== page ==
“But when you fish professionally, you have to be adaptable. When drop-shotting came along, I embraced it. And now I embrace LiveScope, which is the latest thing.
“I’ve had some of my best days of fishing using forward-facing sonars on some of the waters up north like the St. Lawrence River.”
Bernie Schultz says fishing pressure can affect the bite, but there are ways to deal with it and catch fish. (Photo by Steve Bowman/B.A.S.S.)
Dealing With Fishing Pressure
So, you go to your favorite lake and are greeted by the disappointing sight of lots of boats and fishermen casting to some of your supposedly secret spots.
What do you do?
Don’t give up. If you make a few adjustments, Schultz said there are still ways to catch bass.
“The best way to deal with fishing pressure is to downsize–line size, tackle, lures, everything,” he said.
“Then go to baits that you can work slowly. A wacky rigged Senko, a jerkbait, a suspending bait, and a popper that you can work super slowly are all excellent choices.”
“You want something you can put right in that bass’ face and provoke them.”
The bottom line? Do something the other fishermen aren’t doing.
Soft-plastic frogs are nothing new. One of the first ones was manufactured in 1895 (Photo source)
The More Things Change, the More They Stay the Same
Topwater soft-plastic frogs are the rage these days in bass fishing. But I don’t think they are necessarily a modern-day innovations.
Though companies have made refinements to the lures, they are nothing new. James Hastings of Chicago came out with the first hollow-body frog in 1895.
“Once water leaked into the cavity, you would squeeze it to drain it,” Schultz said. “Then you were ready to go again.”
An avid collector of vintage tackle, Schultz has seen many other examples of how modern lures are just a refinement of baits used decades ago.
“There were popping and chugging style topwater lures in the 1920s,” he said. “And the first crankbait with a diving lip came around in 1915.
“There have been a lot of refinements since then, but the basic profiles of these lures are pretty much the same.”
Schultz’s interest in vintage lures began in his childhood when he would tag along with his mom and his grandmother to flea markets, estate sales, and garage sales.
His grandmother was an antique dealer, and she was searching for glassware, china, and other items. But Schultz found vintage lures, and he began collecting.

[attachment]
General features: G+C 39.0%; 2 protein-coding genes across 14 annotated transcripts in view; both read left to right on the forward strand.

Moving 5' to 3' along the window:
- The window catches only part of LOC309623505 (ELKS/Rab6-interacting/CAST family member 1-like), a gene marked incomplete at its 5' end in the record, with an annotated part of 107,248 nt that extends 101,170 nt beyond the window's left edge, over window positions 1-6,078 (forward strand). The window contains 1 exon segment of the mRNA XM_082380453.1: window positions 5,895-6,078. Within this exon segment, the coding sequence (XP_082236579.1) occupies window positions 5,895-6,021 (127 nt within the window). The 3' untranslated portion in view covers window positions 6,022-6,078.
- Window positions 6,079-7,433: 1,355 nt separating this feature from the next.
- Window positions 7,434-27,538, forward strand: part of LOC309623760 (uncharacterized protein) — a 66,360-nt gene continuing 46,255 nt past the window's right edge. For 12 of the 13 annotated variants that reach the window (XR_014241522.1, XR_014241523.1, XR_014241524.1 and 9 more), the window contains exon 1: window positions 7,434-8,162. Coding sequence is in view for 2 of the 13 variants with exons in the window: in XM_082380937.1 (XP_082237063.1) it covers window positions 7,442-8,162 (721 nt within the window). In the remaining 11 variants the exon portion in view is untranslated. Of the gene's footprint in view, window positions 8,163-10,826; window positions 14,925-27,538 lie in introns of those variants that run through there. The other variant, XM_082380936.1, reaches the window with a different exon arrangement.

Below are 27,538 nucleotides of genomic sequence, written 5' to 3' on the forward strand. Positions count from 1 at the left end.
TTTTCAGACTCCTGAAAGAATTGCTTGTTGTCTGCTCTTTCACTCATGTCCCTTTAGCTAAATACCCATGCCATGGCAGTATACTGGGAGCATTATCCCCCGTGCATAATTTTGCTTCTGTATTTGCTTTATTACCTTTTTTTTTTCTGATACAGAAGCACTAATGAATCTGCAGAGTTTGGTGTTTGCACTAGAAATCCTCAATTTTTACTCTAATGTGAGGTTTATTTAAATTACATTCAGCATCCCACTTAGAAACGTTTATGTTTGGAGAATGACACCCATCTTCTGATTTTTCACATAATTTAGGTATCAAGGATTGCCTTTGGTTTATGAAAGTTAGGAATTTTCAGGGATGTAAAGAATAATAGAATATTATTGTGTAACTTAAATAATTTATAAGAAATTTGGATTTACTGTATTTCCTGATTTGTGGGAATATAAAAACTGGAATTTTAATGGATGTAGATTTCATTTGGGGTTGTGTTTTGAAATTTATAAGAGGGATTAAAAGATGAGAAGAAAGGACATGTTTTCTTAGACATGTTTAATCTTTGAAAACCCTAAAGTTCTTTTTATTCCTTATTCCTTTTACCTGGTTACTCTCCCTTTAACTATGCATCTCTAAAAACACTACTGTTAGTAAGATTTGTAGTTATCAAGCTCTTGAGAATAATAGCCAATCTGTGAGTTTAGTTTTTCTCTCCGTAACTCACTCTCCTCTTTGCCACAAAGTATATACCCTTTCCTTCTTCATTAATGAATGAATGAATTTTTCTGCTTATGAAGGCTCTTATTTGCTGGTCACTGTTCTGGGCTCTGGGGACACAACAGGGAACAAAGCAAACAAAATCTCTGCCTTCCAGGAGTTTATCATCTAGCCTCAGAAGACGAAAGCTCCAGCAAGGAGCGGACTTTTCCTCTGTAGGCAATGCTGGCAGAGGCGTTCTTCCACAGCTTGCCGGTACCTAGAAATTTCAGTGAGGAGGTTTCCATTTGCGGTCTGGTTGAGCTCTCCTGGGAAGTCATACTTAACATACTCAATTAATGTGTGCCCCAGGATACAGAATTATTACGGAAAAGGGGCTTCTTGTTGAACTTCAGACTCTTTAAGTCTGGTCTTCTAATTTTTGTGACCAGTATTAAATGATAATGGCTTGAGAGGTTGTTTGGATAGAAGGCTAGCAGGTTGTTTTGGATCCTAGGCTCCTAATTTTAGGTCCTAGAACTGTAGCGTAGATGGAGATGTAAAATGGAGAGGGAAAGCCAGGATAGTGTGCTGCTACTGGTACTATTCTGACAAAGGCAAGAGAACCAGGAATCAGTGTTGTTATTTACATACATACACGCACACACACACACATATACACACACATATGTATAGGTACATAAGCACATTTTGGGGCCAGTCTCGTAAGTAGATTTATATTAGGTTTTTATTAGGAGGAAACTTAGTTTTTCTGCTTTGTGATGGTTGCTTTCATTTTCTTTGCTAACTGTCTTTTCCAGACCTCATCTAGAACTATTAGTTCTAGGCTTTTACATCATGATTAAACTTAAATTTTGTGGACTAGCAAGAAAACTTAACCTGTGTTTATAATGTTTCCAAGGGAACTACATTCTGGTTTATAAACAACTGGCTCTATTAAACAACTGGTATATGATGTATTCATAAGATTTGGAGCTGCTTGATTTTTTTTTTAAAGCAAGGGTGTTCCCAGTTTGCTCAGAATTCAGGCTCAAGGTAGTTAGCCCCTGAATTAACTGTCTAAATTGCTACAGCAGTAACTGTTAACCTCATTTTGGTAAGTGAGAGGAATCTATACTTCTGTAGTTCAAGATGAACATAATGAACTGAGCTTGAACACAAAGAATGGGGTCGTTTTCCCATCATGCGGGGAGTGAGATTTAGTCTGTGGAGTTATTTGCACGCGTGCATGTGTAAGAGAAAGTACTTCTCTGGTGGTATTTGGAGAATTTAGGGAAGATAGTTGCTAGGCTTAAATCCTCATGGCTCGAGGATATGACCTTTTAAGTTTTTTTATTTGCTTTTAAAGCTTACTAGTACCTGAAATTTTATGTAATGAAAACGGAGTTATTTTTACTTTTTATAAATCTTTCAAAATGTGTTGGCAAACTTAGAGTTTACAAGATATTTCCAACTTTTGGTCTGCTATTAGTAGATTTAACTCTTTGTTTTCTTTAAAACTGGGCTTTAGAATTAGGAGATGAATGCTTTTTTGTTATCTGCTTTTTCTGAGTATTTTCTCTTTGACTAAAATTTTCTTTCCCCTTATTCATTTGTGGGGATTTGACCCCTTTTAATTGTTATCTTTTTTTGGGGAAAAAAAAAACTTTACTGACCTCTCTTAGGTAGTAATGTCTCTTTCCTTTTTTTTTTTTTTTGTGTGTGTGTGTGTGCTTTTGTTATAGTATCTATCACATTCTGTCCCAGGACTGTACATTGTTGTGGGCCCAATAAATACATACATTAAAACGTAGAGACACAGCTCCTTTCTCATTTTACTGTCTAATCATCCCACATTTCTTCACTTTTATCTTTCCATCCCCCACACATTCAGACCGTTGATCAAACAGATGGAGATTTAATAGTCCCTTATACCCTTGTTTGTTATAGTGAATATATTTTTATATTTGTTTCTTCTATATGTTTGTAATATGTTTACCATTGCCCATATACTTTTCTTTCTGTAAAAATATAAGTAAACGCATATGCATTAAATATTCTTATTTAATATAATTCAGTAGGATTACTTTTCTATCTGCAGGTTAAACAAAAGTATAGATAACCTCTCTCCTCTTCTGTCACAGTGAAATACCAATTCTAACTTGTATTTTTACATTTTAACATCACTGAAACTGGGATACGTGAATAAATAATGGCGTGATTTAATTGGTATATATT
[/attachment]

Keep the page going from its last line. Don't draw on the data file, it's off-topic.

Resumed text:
“Lures were my toys,” he said. “I used to get into my grandfather’s tackle, and I was just fascinated.
“I learned a lot about the history of fishing that way.”
Bernie Schultz has learned a few tricks to trigger bass to strike over the years (Photo by B.A.S.S.)
Bernie is Burning
Let’s start with a basic premise: Most fishermen think that if you reel a lure too fast, a bass can’t catch it.
Wrong, says Schultz. He has proven it in the boat.
“I was fishing a B.A.S.S. tournament on the Potomac River, and I had a big fish blow up on a buzzbait,” Schultz said.
“I was reeling in as fast as I could to get another cast, and right at the trolling motor, a 6-pounder just engulfed that bait.”
“That opened my eyes to something. I started retrieving that buzzbait as fast as possible, and it paid off. That turned into a pattern.”
“The bass were hitting that fast-moving bait so hard that I had to dig the hooks out of their throat.”
Schultz has seen other times that burning a bait will result in reaction strikes from active bass.
“I guess they don’t have time to think,” Schultz said. “They see this bait flying past them, and they just react.”
Bernie Schultz’s advice to beginners: Keep it simple (Photo courtesy of Bernie Schultz)
Fishing Tips for Beginners
You don’t need a boat full of lures to succeed at bass fishing.
Schultz advises beginners to keep it simple when starting out.
“You don’t need 20 bags of different colored worms,” he said.
“Start with five different colors in four body styles. Pay attention to the bass’ natural forage. Buy basic colors like green pumpkin, Junebug, and shad-matching patterns.”
“Same thing with crankbaits. You don’t need 100 baits. Buy crankbaits that address a certain depth in the water column and start there.”
Take those basic lures and put them to the test in different conditions. The most important factor? Time spent on the water.
“Spend as much time on the water as you can,” Schultz said. “That’s the best way to learn.”
Schultz has finished in the top 20 in about 60 of the professional tournaments he has fished. That speaks well to his versatility.
He has an uncanny sense of knowing where the bass will be and what it takes to get them to bite.
You, too, can up your game by paying attention to detail. Look for objects that stand out–a rock or brush in the middle of a grass bed, a slight dropoff, a place where two types of vegetation intersect, etc.
Pay attention to the forage the bass are feeding on and observe their habits. When the fish aren’t hitting, don’t be reluctant to experiment.
Downsize and try fishing slow-moving baits. If that doesn’t work, try burning your baits to see if you can elicit a few reaction strikes.
In other words, don’t fall into the trap of being a robot out there. Pay attention to your surroundings and what objects stand out.
By following Schultz’s lead, you might attract more bass to your hooks.
Good luck with your fishing. Let us know how you do in the comments below!